How do fruit flies use their noses to sniff out the rotting fruits they love so well? That’s what award-winning scientist Richard Benton is trying to understand, and his work could help fight one of Switzerland’s newest invasive pests.
They say you can catch more flies with honey than with vinegar, but for University of Lausanne researcher Richard Benton, it’s more than a finger-wagging adage – it’s a testable hypothesis.
Benton’s research passion is the fruit fly, Drosophila melanogaster. More specifically, it is D. melanogaster’s sense of smell, which plays a major role in determining their behaviour.
"My lab is interested in understanding how the fly nose tells the fly brain what odours it detects, and how the brain tells the fly to react to those odours,” Benton tells swissinfo.ch.
The nose knows
The fruit fly has a nose called the antenna, located on the front of its head. It is similar to the human nose, but turned inside out, so all the odour-detecting neurons are on the outside of the fly, making them very accessible to researchers.
A trillion odours
So why choose fruit flies, with their microscopically tiny noses, to study how smell works?
"We use the fruit fly because it is a model system that has been used for over 100 years in the laboratory, so we know a lot about its biology and we have a lot of genetic tools to manipulate its genes and neurons,” Benton explains.
Understanding how fruit flies turn sensory information into actions could shed light on areas of human perception and behaviour that are still an enigma to scientists.
“The mystery of how you detect a natural smell, like coffee or flowers, is a fantastically complicated problem because there are so many different odours in those blends. What it actually means to form that mental image of coffee or flowers is still unclear,” Benton says.
Benton and his 14 lab members at the university’s Centre for Integrative Genomics are interested in the moment when the fruit fly neurons recognise a smell: odour molecules in the air bind to special receptors that sit at the tips of specialised olfactory neurons, triggering activity in the cells. This activity could eventually translate into movement toward a mate or food source, movement away from a threat, or any number of other behavioural responses.
While the precise number of odours that humans can detect is still the subject of scientific debate, recent research suggests it may be in the neighbourhood of one trillion.
A matter of taste
Although fruit flies can be annoying when they appear in our kitchens, their attraction to only rotting foodstuffs means that their culinary preferences seldom overlap with those of humans. But D. melanogaster’s invasive cousin, D. suzukii, has more refined tastes – it prefers fruit fresh off the plant, posing a threat to Swiss crops.
Grape, cherry and berry harvests have faced damage in recent years thanks to D. suzukii, which originated in Asia and was introduced to Switzerland in 2011. Understanding what exactly draws D. suzukii insects to ripe fruit could help researchers figure out ways of steering them away.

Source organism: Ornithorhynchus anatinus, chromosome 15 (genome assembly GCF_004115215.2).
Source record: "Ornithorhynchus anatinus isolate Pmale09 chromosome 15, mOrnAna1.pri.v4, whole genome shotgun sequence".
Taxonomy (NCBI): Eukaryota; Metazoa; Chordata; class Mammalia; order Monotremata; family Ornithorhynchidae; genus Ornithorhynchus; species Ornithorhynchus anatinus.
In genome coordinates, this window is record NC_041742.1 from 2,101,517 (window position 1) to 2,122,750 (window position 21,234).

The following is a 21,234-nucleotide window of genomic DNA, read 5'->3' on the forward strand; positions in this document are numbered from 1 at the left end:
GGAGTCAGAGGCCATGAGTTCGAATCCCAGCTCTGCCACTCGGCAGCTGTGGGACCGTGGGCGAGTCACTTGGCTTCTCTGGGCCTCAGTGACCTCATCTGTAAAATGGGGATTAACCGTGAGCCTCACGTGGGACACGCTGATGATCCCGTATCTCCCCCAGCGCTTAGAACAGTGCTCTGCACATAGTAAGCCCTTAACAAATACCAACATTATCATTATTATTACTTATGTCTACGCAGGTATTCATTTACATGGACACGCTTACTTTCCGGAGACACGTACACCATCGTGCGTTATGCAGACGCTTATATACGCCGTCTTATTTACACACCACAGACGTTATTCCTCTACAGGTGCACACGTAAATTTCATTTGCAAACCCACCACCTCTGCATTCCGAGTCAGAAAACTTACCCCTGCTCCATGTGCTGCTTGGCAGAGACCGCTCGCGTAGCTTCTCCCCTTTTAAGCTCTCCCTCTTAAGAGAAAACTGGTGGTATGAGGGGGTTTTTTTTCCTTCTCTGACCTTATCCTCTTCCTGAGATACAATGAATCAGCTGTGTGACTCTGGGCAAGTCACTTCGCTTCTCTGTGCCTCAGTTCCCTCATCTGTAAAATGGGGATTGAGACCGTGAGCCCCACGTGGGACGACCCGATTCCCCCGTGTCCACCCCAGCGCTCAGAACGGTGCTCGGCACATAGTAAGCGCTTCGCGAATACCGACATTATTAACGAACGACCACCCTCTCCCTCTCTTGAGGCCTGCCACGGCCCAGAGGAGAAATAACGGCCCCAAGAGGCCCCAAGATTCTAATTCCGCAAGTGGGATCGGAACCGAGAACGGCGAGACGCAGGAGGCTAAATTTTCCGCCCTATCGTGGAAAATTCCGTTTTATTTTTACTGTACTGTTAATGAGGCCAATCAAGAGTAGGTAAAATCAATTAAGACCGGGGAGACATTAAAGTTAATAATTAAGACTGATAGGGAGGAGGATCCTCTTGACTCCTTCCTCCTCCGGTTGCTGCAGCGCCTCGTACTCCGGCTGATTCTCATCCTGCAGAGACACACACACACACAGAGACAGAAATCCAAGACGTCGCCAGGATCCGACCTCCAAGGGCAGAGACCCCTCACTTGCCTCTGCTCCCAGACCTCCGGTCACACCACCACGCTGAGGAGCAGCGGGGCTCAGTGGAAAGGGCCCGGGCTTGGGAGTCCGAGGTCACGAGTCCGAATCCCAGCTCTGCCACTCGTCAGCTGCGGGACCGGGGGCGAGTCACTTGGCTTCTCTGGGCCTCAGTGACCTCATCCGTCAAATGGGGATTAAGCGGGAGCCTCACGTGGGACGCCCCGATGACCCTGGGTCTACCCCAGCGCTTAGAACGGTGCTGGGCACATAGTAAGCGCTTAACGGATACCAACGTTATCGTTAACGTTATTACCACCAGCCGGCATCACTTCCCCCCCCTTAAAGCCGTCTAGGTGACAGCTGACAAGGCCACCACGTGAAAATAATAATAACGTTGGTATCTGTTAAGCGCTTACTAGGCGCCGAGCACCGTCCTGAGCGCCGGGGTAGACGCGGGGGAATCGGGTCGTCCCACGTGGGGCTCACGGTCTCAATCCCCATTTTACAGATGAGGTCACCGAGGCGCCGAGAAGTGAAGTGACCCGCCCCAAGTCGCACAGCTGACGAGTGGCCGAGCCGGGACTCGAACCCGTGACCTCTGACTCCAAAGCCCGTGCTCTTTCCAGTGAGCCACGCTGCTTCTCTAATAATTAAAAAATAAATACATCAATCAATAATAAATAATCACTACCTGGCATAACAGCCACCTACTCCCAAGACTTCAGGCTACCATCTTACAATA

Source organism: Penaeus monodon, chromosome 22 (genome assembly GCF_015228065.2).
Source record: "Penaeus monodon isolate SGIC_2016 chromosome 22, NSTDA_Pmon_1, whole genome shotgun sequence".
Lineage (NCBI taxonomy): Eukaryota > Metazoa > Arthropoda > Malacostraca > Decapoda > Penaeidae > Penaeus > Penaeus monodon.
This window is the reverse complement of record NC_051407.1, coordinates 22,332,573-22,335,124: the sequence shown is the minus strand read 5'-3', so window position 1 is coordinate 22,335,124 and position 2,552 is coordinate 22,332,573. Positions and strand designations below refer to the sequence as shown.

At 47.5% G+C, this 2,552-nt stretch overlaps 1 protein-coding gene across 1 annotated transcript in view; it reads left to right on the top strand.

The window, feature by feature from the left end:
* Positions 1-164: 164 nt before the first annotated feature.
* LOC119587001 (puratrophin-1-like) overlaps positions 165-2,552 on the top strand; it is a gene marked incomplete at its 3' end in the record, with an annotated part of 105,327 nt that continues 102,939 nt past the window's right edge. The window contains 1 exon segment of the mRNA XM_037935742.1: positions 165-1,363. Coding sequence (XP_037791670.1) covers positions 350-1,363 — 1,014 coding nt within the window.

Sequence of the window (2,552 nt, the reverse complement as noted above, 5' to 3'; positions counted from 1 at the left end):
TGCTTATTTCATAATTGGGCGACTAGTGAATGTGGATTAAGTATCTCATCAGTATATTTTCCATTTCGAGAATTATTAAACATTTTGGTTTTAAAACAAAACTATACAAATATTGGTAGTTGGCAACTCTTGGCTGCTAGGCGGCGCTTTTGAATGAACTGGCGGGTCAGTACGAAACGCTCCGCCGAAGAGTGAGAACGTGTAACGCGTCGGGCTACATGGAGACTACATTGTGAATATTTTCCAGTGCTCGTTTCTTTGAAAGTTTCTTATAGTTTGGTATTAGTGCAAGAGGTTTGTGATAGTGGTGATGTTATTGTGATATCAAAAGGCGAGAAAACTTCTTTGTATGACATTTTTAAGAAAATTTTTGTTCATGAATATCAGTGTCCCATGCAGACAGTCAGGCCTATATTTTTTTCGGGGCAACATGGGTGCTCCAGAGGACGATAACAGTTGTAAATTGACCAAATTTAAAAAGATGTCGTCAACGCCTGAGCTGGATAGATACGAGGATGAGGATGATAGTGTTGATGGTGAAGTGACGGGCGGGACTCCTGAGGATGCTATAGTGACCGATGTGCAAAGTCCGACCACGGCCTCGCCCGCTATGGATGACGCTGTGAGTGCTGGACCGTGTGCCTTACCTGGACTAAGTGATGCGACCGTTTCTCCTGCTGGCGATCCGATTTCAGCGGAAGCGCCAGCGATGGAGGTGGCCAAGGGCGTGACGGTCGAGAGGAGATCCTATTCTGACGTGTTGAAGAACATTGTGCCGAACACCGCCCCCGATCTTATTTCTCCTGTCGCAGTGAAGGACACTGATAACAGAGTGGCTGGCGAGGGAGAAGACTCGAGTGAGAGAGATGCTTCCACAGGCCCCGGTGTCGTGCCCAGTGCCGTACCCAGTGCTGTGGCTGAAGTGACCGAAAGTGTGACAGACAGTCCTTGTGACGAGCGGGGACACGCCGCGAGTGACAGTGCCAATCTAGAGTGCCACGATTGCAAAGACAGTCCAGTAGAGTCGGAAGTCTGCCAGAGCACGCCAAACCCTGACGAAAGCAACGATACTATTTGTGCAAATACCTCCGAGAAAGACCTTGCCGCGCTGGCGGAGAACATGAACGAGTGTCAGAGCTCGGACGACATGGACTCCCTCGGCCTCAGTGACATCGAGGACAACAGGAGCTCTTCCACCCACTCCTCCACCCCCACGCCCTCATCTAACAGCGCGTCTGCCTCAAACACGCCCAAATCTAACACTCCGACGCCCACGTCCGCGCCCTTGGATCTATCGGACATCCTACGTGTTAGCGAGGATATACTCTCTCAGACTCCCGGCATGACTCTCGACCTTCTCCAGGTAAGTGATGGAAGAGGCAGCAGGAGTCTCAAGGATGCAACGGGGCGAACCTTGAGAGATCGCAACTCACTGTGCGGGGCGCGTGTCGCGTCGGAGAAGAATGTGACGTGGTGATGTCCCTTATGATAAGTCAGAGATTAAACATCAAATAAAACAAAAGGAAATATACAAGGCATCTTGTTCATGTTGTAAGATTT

Dominique Mazzi is a researcher with Agroscope, the Swiss centre of excellence for agricultural research affiliated with the Federal Office for Agriculture. She leads a national research and development task force on D. suzukii. Mazzi says that current levels of crop damage are very hard to estimate due to extreme variation in the fly’s food preferences, which are influenced by several factors including the thickness of a fruit’s skin, and its sugar and acid content.
But one thing is for sure: the economic impact is significant, because D. suzukii goes for those fruits – like cherries and berries – that cannot be sold unless they look pristine and unblemished.
“The consumer is not going to accept a single larvae in these fruits,” Mazzi tells swissinfo.ch.
“And when the fly lays its eggs in wine grapes, it opens them up to secondary bacterial infections and fungi. Then the grapes may develop a vinegar smell, so they can't be used for wine anymore.”
Because the use of pesticides is very tightly controlled in Switzerland, measures to protect crops from D. suzukii will have to include alternatives to chemicals.
“The most successful farms now put in a lot of work into sanitation measures, including quickly removing affected fruits before they can become reservoirs for further fly reproduction”, Mazzi says.
Benton and his colleagues are conducting genetic studies that could help pinpoint the neurons involved in attracting D. suzukii to certain odours. This information could be used to either mask the flies’ sense of smell, or create traps to draw them away from crops.
“If you take a particular olfactory receptor gene and express it in another neuron, and then that neuron becomes sensitive to that odour, then you know that you’ve found a key receptor”, he says.
The Latsis Prize
In February, Richard Benton became the 32nd recipient of Switzerland’s prestigious National Latsis Prize. The non-profit Latsis Foundation has been recognising the best Swiss researchers and educators under 40 since 1983. In addition to the National Prize, worth CHF100,000, it also awards four prizes of CHF25,000 each to researchers at the University of St Gallen, the University of Geneva, and the Swiss Federal Institutes of Technology in Zurich and Lausanne. Winners are selected by the Swiss National Science Foundation.
Drosophila suzukii, also known as the spotted-wing Drosophila or cherry fruit fly, originated in Japan. Its presence in Switzerland was confirmed in 2011, and today it is present in all 26 cantons. D. suzukii prefers healthy late harvest fruits and berries, including grapes, just as they are ripening. It pierces the skin of the fruit to lay its eggs, causing the fruit cell walls to collapse and the juice to ooze out.